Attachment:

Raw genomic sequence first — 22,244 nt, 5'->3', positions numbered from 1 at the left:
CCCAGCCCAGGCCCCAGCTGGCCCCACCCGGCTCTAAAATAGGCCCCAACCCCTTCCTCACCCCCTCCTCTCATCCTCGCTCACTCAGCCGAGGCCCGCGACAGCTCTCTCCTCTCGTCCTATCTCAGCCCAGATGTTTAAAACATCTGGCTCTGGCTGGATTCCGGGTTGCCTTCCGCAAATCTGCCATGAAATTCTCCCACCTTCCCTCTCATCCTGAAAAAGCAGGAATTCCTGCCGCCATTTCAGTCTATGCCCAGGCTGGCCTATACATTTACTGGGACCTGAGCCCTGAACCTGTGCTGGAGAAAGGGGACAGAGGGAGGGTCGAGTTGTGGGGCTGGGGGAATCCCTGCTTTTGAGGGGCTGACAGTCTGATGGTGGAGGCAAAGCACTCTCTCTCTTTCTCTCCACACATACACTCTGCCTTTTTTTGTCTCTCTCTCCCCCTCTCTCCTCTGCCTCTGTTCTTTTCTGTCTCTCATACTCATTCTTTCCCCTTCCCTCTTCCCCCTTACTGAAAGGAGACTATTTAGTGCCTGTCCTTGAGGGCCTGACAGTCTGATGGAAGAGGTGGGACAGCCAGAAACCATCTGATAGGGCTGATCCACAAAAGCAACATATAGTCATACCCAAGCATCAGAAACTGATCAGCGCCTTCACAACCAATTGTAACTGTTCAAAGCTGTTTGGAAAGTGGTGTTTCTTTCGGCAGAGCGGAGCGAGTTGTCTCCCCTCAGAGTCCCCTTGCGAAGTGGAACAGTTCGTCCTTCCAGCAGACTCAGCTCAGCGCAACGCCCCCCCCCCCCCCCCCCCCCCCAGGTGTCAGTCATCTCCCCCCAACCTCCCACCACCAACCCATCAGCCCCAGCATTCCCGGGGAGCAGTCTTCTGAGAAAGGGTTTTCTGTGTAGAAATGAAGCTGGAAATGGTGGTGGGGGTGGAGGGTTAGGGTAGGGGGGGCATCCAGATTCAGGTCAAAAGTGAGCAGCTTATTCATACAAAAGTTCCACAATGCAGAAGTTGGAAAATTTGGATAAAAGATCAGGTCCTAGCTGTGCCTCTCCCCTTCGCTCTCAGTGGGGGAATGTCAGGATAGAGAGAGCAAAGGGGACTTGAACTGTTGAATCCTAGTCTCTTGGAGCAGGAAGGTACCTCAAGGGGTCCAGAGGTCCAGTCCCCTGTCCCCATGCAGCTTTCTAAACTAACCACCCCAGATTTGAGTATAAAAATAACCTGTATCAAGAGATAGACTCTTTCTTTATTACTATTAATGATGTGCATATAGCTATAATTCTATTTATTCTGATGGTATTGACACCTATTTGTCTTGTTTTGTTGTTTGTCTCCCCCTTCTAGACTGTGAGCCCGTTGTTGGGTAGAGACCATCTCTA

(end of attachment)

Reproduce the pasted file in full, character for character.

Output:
Raw genomic sequence first — 22,244 nt, 5'->3', positions numbered from 1 at the left:
CCCAGCCCAGGCCCCAGCTGGCCCCACCCGGCTCTAAAATAGGCCCCAACCCCTTCCTCACCCCCTCCTCTCATCCTCGCTCACTCAGCCGAGGCCCGCGACAGCTCTCTCCTCTCGTCCTATCTCAGCCCAGATGTTTAAAACATCTGGCTCTGGCTGGATTCCGGGTTGCCTTCCGCAAATCTGCCATGAAATTCTCCCACCTTCCCTCTCATCCTGAAAAAGCAGGAATTCCTGCCGCCATTTCAGTCTATGCCCAGGCTGGCCTATACATTTACTGGGACCTGAGCCCTGAACCTGTGCTGGAGAAAGGGGACAGAGGGAGGGTCGAGTTGTGGGGCTGGGGGAATCCCTGCTTTTGAGGGGCTGACAGTCTGATGGTGGAGGCAAAGCACTCTCTCTCTTTCTCTCCACACATACACTCTGCCTTTTTTTGTCTCTCTCTCCCCCTCTCTCCTCTGCCTCTGTTCTTTTCTGTCTCTCATACTCATTCTTTCCCCTTCCCTCTTCCCCCTTACTGAAAGGAGACTATTTAGTGCCTGTCCTTGAGGGCCTGACAGTCTGATGGAAGAGGTGGGACAGCCAGAAACCATCTGATAGGGCTGATCCACAAAAGCAACATATAGTCATACCCAAGCATCAGAAACTGATCAGCGCCTTCACAACCAATTGTAACTGTTCAAAGCTGTTTGGAAAGTGGTGTTTCTTTCGGCAGAGCGGAGCGAGTTGTCTCCCCTCAGAGTCCCCTTGCGAAGTGGAACAGTTCGTCCTTCCAGCAGACTCAGCTCAGCGCAACGCCCCCCCCCCCCCCCCCCCCCCCAGGTGTCAGTCATCTCCCCCCAACCTCCCACCACCAACCCATCAGCCCCAGCATTCCCGGGGAGCAGTCTTCTGAGAAAGGGTTTTCTGTGTAGAAATGAAGCTGGAAATGGTGGTGGGGGTGGAGGGTTAGGGTAGGGGGGGCATCCAGATTCAGGTCAAAAGTGAGCAGCTTATTCATACAAAAGTTCCACAATGCAGAAGTTGGAAAATTTGGATAAAAGATCAGGTCCTAGCTGTGCCTCTCCCCTTCGCTCTCAGTGGGGGAATGTCAGGATAGAGAGAGCAAAGGGGACTTGAACTGTTGAATCCTAGTCTCTTGGAGCAGGAAGGTACCTCAAGGGGTCCAGAGGTCCAGTCCCCTGTCCCCATGCAGCTTTCTAAACTAACCACCCCAGATTTGAGTATAAAAATAACCTGTATCAAGAGATAGACTCTTTCTTTATTACTATTAATGATGTGCATATAGCTATAATTCTATTTATTCTGATGGTATTGACACCTATTTGTCTTGTTTTGTTGTTTGTCTCCCCCTTCTAGACTGTGAGCCCGTTGTTGGGTAGAGACCATCTCTA